Orange County School Of The Arts Is Trying To Get Its Charter Renewed -- But There's Drama
The Orange County School of the Arts in downtown Santa Ana has existed in a state of mostly peaceful coexistence with the Santa Ana Unified School District for almost 20 years -- but now, things are getting tense.
The district "has demonstrated that it does not deserve our trust, nor is it a reliable, well-intentioned partner in support of educational excellence for OCSA's students," OCSA wrote in a press release issued Wednesday.
That's just one small indication of how bitter relations between OCSA and the Santa Ana school district have gotten. The Santa Ana Unified School District's board has to consider whether to renew the art school's charter every five years. In the past, that hasn't been a problem for SAUSD officials but this time around the charter renewal process has been dramatic.
Emotions were already raw after OCSA filed a lawsuit against the district last spring over special education funding. Then, later in the year, came detailed district reports calling out OCSA practices. SAUSD staff said some of OCSA admissions practices and its funding model, which relies heavily on parent contributions, could discourage Santa Ana's more disadvantaged students from attending the arts school which is famous for its high graduation rates and notable alumni in the entertainment industry.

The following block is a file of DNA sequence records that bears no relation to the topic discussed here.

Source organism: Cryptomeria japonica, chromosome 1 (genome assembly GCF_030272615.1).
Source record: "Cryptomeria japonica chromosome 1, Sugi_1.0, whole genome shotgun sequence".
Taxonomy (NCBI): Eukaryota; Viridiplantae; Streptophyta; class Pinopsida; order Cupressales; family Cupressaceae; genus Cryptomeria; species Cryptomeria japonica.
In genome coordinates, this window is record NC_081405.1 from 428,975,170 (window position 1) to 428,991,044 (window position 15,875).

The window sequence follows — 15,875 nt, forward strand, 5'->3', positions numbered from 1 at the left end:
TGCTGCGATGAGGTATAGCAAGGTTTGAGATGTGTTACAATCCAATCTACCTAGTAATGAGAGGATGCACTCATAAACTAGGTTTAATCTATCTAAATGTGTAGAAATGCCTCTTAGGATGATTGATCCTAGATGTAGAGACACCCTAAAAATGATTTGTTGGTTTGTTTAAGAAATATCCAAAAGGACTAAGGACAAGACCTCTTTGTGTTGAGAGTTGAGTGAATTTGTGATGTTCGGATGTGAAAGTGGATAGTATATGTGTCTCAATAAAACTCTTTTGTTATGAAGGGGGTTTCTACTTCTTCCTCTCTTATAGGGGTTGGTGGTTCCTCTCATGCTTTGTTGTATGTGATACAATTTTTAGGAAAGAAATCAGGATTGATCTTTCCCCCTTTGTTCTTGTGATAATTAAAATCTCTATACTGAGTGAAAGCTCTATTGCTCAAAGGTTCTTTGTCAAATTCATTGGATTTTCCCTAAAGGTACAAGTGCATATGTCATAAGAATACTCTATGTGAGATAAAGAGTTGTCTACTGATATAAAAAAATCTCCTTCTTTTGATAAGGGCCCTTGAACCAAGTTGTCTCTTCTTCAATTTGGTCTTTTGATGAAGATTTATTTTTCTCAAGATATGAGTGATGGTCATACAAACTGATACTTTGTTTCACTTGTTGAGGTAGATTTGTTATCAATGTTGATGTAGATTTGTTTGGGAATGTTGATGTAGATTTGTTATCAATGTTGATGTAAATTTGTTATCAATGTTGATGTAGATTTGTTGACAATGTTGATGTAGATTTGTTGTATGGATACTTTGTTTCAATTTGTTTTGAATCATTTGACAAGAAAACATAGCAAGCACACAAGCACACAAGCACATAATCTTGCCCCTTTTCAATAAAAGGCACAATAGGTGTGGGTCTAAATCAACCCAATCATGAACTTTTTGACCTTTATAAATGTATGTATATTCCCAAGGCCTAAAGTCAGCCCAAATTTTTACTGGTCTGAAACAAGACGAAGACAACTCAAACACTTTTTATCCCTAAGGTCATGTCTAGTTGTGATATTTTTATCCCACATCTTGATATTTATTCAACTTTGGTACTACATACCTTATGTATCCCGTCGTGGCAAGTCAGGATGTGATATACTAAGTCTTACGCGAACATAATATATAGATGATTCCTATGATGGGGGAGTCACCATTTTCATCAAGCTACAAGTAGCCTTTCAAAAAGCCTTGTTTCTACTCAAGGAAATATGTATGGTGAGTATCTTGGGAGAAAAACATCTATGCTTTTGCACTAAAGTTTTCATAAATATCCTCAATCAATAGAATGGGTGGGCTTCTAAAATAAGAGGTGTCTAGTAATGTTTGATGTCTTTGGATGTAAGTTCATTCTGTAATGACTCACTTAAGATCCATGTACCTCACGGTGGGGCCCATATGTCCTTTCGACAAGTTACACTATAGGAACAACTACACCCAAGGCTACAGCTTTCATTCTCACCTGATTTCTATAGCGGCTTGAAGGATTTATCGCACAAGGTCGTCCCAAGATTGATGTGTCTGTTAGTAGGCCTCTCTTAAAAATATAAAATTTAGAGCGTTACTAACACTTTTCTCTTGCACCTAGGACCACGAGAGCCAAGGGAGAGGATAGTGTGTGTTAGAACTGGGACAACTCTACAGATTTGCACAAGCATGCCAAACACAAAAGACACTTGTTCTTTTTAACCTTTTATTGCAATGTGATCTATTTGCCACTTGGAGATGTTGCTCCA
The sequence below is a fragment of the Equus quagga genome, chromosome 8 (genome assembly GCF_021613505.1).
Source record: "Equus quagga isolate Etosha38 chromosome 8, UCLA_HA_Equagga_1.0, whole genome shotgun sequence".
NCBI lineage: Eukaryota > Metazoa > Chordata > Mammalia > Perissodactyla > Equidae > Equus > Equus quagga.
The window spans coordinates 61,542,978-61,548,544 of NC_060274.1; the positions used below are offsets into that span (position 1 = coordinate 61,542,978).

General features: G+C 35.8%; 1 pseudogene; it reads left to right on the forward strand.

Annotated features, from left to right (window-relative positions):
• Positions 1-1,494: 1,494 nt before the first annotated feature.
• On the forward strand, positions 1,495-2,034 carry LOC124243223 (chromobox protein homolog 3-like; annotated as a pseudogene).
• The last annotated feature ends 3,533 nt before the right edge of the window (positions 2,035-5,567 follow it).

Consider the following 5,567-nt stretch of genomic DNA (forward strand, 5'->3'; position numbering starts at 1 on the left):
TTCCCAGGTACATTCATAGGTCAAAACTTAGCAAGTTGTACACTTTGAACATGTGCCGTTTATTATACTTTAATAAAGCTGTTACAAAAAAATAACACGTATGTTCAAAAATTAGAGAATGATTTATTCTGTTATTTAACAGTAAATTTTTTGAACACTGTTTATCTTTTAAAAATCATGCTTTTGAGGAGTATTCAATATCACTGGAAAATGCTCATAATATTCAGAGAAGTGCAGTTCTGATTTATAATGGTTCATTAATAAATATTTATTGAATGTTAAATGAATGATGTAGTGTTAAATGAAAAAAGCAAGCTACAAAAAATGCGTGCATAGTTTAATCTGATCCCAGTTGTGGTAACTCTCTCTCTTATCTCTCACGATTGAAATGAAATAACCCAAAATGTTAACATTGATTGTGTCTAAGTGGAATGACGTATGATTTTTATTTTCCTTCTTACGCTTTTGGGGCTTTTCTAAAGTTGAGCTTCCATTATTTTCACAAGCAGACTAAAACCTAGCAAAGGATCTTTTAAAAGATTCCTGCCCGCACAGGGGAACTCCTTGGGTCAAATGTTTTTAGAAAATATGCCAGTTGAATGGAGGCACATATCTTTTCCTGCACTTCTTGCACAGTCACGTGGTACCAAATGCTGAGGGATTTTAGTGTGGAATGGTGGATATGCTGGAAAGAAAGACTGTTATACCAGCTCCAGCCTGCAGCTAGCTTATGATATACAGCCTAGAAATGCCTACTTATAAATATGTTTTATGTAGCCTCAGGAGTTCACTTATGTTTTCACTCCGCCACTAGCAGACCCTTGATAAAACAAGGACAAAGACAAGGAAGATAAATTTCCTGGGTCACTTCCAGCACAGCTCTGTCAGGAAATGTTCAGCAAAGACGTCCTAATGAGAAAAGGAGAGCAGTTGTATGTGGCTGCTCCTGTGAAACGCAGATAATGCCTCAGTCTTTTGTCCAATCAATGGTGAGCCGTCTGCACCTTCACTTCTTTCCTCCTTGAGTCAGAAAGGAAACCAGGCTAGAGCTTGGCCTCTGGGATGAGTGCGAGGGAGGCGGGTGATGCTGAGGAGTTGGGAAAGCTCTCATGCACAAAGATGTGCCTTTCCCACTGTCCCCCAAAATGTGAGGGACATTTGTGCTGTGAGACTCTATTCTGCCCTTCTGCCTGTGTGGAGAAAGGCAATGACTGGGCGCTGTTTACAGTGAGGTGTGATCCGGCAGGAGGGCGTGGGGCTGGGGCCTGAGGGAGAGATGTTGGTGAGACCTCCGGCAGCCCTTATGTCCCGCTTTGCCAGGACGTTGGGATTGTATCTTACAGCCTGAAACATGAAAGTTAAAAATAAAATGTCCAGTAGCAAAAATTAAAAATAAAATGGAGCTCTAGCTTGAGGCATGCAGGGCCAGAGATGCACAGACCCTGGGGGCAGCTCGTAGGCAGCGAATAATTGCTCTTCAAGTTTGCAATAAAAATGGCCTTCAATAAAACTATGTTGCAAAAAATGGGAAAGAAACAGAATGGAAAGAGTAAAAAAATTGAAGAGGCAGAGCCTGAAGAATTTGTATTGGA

Still, Santa Ana Unified's board did approve the charter renewal last month, but with the condition that OCSA makes changes to address the criticisms in the reports.
"It's bullying. It's harassment," said OCSA founder and executive director Ralph Opacic. "We've enjoyed a collaborative, positive, open relationship with Santa Ana Unified School District for 19 1/2 years, and that all changed."
For its part, SAUSD officials say the stepped-up scrutiny of OCSA isn't harassment, but oversight -- a responsibility of all charter authorizers.
"I know the charters don't always like it," said Alfonso Jimenez, SAUSD's deputy superintendent for educational services. "Because past practice has been here that pretty much the charters were left alone."
A TICKING CLOCK
OCSA's current charter runs out in July. With the clock ticking, the school is turning to the Orange County Department of Education to see if its board will authorize OCSA's charter for the next five years instead.
At a Jan. 8 Orange County Board of Education meeting, attorneys for both sides debated in front of a confused board of trustees. The school argued a conditional renewal amounts to a denial. On the other side, district staff insisted that since it wasn't a denial, the school still has to work with the district as its authorizer.
The county board will take up the matter at an upcoming board meeting.
We'll continue following this story. In the meantime, I want to hear from people who have experiences with the school. Whether you attended and love the school, or you applied but didn't get in, I want to hear from you.
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